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Diaper rash (diaper dermatitis) is a skin problem caused by the skin staying wet, rubbing from the diaper, and contact with chemicals in the urine and stool. The skin may look red, raw, scalded, or burned. While a diaper rash is uncomfortable, generally it is not a serious problem.
Diaper rash is the most common skin problem in babies and young children, but it can occur at any age if diapers or incontinence briefs are worn. Diaper rash occurs most often in babies between the ages of 9 and 12 months. It often occurs in babies who sleep for many hours without waking so the wet diaper is on them longer.
An adult may develop a rash in the genital area if he or she cannot wash the genital area well, such as while on a long backpacking trip. If an adult does not have complete bowel or bladder control (incontinence), he or she may use incontinence briefs. These briefs can cause skin irritation or a person may be allergic to the perfumes in the material. This type of rash is very similar to a baby’s diaper rash. Home treatment measures may help the rash go away.
The skin may blister or peel in severe cases of diaper rash, leaving raw areas that may bleed or ooze fluid. A diaper rash that becomes raw, oozes fluid, or bleeds is harder to treat. Fungal or bacterial infections may be the cause of a severe diaper rash.
The most common causes of diaper rash include:
A diaper rash may also be a sign of abuse or neglect.
Sometimes a diaper rash may occur with other skin problems, such as psoriasis, atopic dermatitis, or seborrhea. The rash may be red and oozing. A crust may form, and there will often be similar patches of rash on other parts of the body.
Most diaper rashes last about 24 hours and can be treated at home. The rash clears up when the diapers are changed more often, careful washing and cleaning of the skin is done, or nonprescription ointments are put on the area. Treatment for diaper rash is the same for both children and adults.
Home treatment is generally all that is needed for most cases of diaper rash. At the first sign of a diaper rash, try the following steps.
If the diaper rash does not get better after several days, try the following steps.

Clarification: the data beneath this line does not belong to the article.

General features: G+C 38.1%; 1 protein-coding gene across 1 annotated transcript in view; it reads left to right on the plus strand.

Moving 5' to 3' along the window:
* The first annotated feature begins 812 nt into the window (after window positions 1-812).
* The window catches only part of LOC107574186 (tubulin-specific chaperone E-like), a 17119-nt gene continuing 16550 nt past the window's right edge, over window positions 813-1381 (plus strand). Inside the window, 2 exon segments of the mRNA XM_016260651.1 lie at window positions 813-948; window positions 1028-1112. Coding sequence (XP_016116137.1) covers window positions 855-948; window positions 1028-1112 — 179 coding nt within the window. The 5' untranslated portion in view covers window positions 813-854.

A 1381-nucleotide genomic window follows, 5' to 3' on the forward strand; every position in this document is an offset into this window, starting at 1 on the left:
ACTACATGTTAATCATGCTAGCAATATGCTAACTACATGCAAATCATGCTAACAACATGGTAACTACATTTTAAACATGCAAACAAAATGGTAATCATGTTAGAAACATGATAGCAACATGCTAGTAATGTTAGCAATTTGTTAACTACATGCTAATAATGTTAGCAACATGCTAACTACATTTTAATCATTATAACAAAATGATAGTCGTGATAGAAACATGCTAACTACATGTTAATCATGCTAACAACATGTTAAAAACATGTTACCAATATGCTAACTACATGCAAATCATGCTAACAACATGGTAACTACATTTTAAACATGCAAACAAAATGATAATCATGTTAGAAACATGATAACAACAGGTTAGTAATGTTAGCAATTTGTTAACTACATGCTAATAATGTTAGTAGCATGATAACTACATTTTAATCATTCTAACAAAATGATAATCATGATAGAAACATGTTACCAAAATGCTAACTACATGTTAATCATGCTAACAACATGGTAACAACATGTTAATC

When treating a diaper rash:
Call your doctor if any of the following occur during home treatment:
The following simple steps can help prevent diaper rash.
A birthmark is a colored mark on or under a newborn baby’s skin. Some birthmarks show up soon after a baby is born. Most birthmarks are obvious at birth. Some kinds of birthmarks fade or go away as a child gets older. Others stay the same or get bigger, darker, or thicker.
There are many kinds of birthmarks. They can be any size or shape and can be different colors, such as blue or blue-gray, brown, tan, black, pink, white, red, or purple. Some birthmarks are smooth, and some are raised or lumpy.
Nearly all birthmarks are harmless and painless. But it’s important to have a doctor check all birthmarks, just to be sure they are okay.
Some birthmarks are from extra color (pigment) in the skin. Other birthmarks are blood vessels that are bunched together or don’t grow normally.
It’s not clear why some children have birthmarks and others don’t.
Most birthmarks are harmless and need no treatment. Some will even fade or disappear over time. But in rare cases, birthmarks need treatment because they are growing quickly, growing on an internal organ, or causing a medical problem (such as a problem with sight, breathing, hearing, speech, or movement).
There are several ways to fade, shrink, or remove birthmarks. These include:
Your options will depend on the type of birthmark, where it is, and what problems it’s causing. Treating a birthmark can be a big decision. The treatments may not work, and they can be painful and cause side effects.
If your child’s birthmark bothers or worries you, try not to let your child know how you feel. Ask others not to make a big deal out of it. If a birthmark upsets your child, it may help to have your child talk with a trusted doctor. If your child is still upset, talking to a counselor or support group may be a good idea to help him or her feel better.
If you see a birthmark on your baby, make sure that a doctor has seen it. Although most birthmarks are harmless, some aren’t.
If a birthmark grows, bleeds, hurts, or gets infected, see a doctor to have it checked.
Handling food safely, practicing basic hygiene to prevent communicable diseases, and getting regular physical exams and immunizations are all healthy habits that help protect your child against illness and infection.
Thorough cleaning and food preparation helps keep you and your child from getting food-borne illnesses. Do your best to also choose restaurants that handle food safely.
The U.S. Department of Agriculture recommends the following steps to prevent food poisoning:
Although colds and flu are more common in the colder months, they can occur any time of year. Take extra precautions to help protect your child against these and other viral and bacterial infections.
Schedule regular well-child appointments. During these visits, the doctor: